This Independence Day has a special meaning for a woman in Angola. Isabel Soto came to northeast Indiana more than a decade ago hoping to live out the “American dream.”
Today, she’ll celebrate her first 4th of July as a U.S. citizen.
“I’m so happy now to be a citizen. I am truly living my American Dream.”
It is something Soto had been longing for since she was a child. At 17, Isabel came to the United States from Mexico on a Visa. She joined her father and other family members in Angola where she attended Angola High School.
Soto said her childhood in Mexico City was full of crime, fear and uncertainty. She grew up in a poor neighborhood where she and her family were in danger of gangs, crime and drug-related violence.
“Over there you pretty much live in fear,” she said. “There’s not opportunities like growing up and getting an education. I could not even walk to the market without being afraid.”
She finally had the opportunity to pursue her dream of going to school, starting a career, and raising a family in the United States.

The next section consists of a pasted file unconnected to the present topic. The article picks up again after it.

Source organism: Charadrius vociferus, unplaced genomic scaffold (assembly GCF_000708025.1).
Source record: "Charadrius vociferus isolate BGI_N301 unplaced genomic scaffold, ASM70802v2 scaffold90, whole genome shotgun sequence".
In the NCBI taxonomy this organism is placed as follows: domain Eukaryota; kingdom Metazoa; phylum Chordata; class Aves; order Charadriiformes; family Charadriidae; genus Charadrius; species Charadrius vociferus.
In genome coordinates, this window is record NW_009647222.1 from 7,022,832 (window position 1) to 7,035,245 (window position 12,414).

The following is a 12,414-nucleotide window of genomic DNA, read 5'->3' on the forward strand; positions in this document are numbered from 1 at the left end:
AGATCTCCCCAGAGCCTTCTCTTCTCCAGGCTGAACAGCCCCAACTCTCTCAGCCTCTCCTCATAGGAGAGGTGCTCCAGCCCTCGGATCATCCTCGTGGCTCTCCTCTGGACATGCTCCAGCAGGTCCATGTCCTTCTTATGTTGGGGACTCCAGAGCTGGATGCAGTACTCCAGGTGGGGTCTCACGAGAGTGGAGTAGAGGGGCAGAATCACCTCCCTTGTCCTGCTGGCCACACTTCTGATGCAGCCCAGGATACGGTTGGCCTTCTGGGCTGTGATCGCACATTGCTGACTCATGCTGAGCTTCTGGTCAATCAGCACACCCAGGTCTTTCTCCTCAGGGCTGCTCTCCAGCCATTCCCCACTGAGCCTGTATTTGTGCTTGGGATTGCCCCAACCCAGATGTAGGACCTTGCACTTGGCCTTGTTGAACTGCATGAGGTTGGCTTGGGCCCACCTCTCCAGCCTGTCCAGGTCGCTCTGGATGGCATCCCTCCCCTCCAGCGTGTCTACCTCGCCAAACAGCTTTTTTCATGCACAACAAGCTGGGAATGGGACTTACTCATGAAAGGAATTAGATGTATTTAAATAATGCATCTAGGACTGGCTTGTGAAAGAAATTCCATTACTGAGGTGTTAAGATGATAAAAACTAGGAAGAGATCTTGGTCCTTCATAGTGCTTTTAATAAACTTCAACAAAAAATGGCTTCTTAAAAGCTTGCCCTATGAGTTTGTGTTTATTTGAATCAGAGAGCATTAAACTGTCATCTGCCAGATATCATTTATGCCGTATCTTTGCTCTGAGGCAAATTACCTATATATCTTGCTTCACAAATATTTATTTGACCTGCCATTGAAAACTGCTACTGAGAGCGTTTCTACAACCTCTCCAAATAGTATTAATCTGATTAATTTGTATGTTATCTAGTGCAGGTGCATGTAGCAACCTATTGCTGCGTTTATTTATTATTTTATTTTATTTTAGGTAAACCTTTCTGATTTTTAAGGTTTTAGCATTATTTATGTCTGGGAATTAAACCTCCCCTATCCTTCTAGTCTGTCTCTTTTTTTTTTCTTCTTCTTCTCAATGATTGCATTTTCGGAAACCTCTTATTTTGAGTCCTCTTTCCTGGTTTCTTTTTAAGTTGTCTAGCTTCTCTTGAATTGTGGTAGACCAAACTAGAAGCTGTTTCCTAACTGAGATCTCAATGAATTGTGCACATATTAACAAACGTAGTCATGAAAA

Soto only spoke basic English which made learning challenging, she said. But she did not back down.
“At one point I wanted to express myself,” said Soto. “You know I wanted to have a life here and learn English.”
She graduated four years later.
Then Isabel met a man, fell in love and got married. That marriage produced a beautiful daughter Kailey. Tragically, her husband became abusive so she did, what for her was unthinkable – contemplate divorce.
“When I got married, I believed [marriage] was for life,” says Isabel. “So it was a very, very difficult decision for me to leave.”
After graduation she met and married her husband but the marriage became abusive and ultimately ended in divorce, which threatened to jeopardize her citizenship.
She sought help from Catholic Charities, where she learned, under the Violence Against Women Act she was able to petition for a green card. She received it in 2015.
Three years later she passed her test to become a U.S. Citizen.
“May 18th,” she said. “That’s one of the biggest days for me.”
She said it took months of studying but it all paid off in the end.
“You know I would even tell my daughter, ‘please ask me [questions] because we have to learn so much,” said Soto. “I was very excited but at the same time I was getting prepared for that day. I didn’t want to make a mistake I didn’t want to miss any questions. I was going to school and I had a full-time job but I guess I did it. I passed it.”
She enrolled at Ivy Tech with her sights set on a two-year degree in Business Operations Applications and Technology.
Isabel is now on track to complete that degree in August. In the meantime, she is holding down two jobs and taking care of her daughter Kailey.